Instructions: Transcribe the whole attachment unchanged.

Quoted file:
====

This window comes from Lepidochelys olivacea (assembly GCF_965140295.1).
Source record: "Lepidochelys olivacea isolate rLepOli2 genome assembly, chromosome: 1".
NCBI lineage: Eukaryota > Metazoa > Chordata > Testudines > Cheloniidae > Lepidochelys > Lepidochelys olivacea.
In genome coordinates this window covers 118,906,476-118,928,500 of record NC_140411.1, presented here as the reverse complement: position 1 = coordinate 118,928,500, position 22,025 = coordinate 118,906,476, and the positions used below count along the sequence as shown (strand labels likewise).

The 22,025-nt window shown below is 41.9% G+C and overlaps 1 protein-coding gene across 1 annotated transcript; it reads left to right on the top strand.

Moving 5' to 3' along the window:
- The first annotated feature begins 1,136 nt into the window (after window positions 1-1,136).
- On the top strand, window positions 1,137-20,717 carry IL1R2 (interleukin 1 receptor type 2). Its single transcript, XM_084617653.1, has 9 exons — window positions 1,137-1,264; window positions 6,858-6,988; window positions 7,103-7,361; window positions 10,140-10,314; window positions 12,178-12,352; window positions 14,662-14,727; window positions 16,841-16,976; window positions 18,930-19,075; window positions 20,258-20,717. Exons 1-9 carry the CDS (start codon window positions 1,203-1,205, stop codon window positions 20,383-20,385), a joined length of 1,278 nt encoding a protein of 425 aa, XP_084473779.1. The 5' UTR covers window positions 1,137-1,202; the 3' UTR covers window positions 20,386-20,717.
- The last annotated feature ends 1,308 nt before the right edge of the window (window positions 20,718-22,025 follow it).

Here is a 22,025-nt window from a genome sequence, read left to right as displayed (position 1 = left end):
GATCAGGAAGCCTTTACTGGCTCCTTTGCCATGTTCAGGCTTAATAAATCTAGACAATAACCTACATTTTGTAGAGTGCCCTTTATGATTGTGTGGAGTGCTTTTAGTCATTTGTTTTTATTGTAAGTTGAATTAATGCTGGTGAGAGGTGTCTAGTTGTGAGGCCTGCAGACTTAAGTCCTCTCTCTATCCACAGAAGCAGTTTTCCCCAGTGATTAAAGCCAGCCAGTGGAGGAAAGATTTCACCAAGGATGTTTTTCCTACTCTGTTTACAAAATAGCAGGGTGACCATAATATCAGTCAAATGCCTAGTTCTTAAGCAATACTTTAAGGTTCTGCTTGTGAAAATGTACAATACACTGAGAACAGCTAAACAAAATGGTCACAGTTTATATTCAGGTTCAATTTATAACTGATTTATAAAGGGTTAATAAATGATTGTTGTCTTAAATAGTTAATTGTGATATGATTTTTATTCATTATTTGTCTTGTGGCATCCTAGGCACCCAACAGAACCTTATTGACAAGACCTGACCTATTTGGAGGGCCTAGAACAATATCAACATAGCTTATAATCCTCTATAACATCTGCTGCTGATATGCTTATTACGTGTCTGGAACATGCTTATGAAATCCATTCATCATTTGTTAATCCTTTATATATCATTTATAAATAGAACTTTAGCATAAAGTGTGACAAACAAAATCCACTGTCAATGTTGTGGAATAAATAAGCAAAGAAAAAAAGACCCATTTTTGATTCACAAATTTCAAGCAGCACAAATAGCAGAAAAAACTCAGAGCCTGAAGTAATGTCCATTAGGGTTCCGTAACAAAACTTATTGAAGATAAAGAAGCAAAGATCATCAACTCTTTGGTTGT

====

This window comes from Lepidochelys olivacea (assembly GCF_965140295.1).
Source record: "Lepidochelys olivacea isolate rLepOli2 genome assembly, chromosome: 1".
NCBI lineage: Eukaryota > Metazoa > Chordata > Testudines > Cheloniidae > Lepidochelys > Lepidochelys olivacea.
In genome coordinates this window covers 118,906,476-118,928,500 of record NC_140411.1, presented here as the reverse complement: position 1 = coordinate 118,928,500, position 22,025 = coordinate 118,906,476, and the positions used below count along the sequence as shown (strand labels likewise).

The 22,025-nt window shown below is 41.9% G+C and overlaps 1 protein-coding gene across 1 annotated transcript; it reads left to right on the top strand.

Moving 5' to 3' along the window:
- The first annotated feature begins 1,136 nt into the window (after window positions 1-1,136).
- On the top strand, window positions 1,137-20,717 carry IL1R2 (interleukin 1 receptor type 2). Its single transcript, XM_084617653.1, has 9 exons — window positions 1,137-1,264; window positions 6,858-6,988; window positions 7,103-7,361; window positions 10,140-10,314; window positions 12,178-12,352; window positions 14,662-14,727; window positions 16,841-16,976; window positions 18,930-19,075; window positions 20,258-20,717. Exons 1-9 carry the CDS (start codon window positions 1,203-1,205, stop codon window positions 20,383-20,385), a joined length of 1,278 nt encoding a protein of 425 aa, XP_084473779.1. The 5' UTR covers window positions 1,137-1,202; the 3' UTR covers window positions 20,386-20,717.
- The last annotated feature ends 1,308 nt before the right edge of the window (window positions 20,718-22,025 follow it).

Here is a 22,025-nt window from a genome sequence, read left to right as displayed (position 1 = left end):
GATCAGGAAGCCTTTACTGGCTCCTTTGCCATGTTCAGGCTTAATAAATCTAGACAATAACCTACATTTTGTAGAGTGCCCTTTATGATTGTGTGGAGTGCTTTTAGTCATTTGTTTTTATTGTAAGTTGAATTAATGCTGGTGAGAGGTGTCTAGTTGTGAGGCCTGCAGACTTAAGTCCTCTCTCTATCCACAGAAGCAGTTTTCCCCAGTGATTAAAGCCAGCCAGTGGAGGAAAGATTTCACCAAGGATGTTTTTCCTACTCTGTTTACAAAATAGCAGGGTGACCATAATATCAGTCAAATGCCTAGTTCTTAAGCAATACTTTAAGGTTCTGCTTGTGAAAATGTACAATACACTGAGAACAGCTAAACAAAATGGTCACAGTTTATATTCAGGTTCAATTTATAACTGATTTATAAAGGGTTAATAAATGATTGTTGTCTTAAATAGTTAATTGTGATATGATTTTTATTCATTATTTGTCTTGTGGCATCCTAGGCACCCAACAGAACCTTATTGACAAGACCTGACCTATTTGGAGGGCCTAGAACAATATCAACATAGCTTATAATCCTCTATAACATCTGCTGCTGATATGCTTATTACGTGTCTGGAACATGCTTATGAAATCCATTCATCATTTGTTAATCCTTTATATATCATTTATAAATAGAACTTTAGCATAAAGTGTGACAAACAAAATCCACTGTCAATGTTGTGGAATAAATAAGCAAAGAAAAAAAGACCCATTTTTGATTCACAAATTTCAAGCAGCACAAATAGCAGAAAAAACTCAGAGCCTGAAGTAATGTCCATTAGGGTTCCGTAACAAAACTTATTGAAGATAAAGAAGCAAAGATCATCAACTCTTTGGTTGT